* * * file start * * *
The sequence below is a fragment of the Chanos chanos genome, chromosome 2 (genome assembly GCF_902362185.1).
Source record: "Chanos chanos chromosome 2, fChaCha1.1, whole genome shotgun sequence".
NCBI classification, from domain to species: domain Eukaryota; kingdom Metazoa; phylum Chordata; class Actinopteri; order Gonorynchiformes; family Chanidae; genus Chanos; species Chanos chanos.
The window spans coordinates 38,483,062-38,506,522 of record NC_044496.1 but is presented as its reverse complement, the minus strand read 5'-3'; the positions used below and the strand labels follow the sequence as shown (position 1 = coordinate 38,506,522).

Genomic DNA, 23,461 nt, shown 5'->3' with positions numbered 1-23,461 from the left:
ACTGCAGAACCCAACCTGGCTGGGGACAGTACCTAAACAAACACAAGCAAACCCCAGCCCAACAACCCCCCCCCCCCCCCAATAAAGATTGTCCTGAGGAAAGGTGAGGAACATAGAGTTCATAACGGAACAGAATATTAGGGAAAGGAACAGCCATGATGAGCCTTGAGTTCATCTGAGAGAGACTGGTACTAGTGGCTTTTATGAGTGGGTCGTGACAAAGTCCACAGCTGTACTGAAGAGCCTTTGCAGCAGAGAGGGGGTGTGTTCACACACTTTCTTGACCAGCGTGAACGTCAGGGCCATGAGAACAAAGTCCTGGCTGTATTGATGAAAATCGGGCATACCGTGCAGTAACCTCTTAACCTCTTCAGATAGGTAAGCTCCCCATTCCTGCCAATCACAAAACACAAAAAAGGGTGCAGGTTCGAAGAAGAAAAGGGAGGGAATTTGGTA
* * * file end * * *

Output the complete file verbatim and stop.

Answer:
The sequence below is a fragment of the Chanos chanos genome, chromosome 2 (genome assembly GCF_902362185.1).
Source record: "Chanos chanos chromosome 2, fChaCha1.1, whole genome shotgun sequence".
NCBI classification, from domain to species: domain Eukaryota; kingdom Metazoa; phylum Chordata; class Actinopteri; order Gonorynchiformes; family Chanidae; genus Chanos; species Chanos chanos.
The window spans coordinates 38,483,062-38,506,522 of record NC_044496.1 but is presented as its reverse complement, the minus strand read 5'-3'; the positions used below and the strand labels follow the sequence as shown (position 1 = coordinate 38,506,522).

Genomic DNA, 23,461 nt, shown 5'->3' with positions numbered 1-23,461 from the left:
ACTGCAGAACCCAACCTGGCTGGGGACAGTACCTAAACAAACACAAGCAAACCCCAGCCCAACAACCCCCCCCCCCCCCCAATAAAGATTGTCCTGAGGAAAGGTGAGGAACATAGAGTTCATAACGGAACAGAATATTAGGGAAAGGAACAGCCATGATGAGCCTTGAGTTCATCTGAGAGAGACTGGTACTAGTGGCTTTTATGAGTGGGTCGTGACAAAGTCCACAGCTGTACTGAAGAGCCTTTGCAGCAGAGAGGGGGTGTGTTCACACACTTTCTTGACCAGCGTGAACGTCAGGGCCATGAGAACAAAGTCCTGGCTGTATTGATGAAAATCGGGCATACCGTGCAGTAACCTCTTAACCTCTTCAGATAGGTAAGCTCCCCATTCCTGCCAATCACAAAACACAAAAAAGGGTGCAGGTTCGAAGAAGAAAAGGGAGGGAATTTGGTA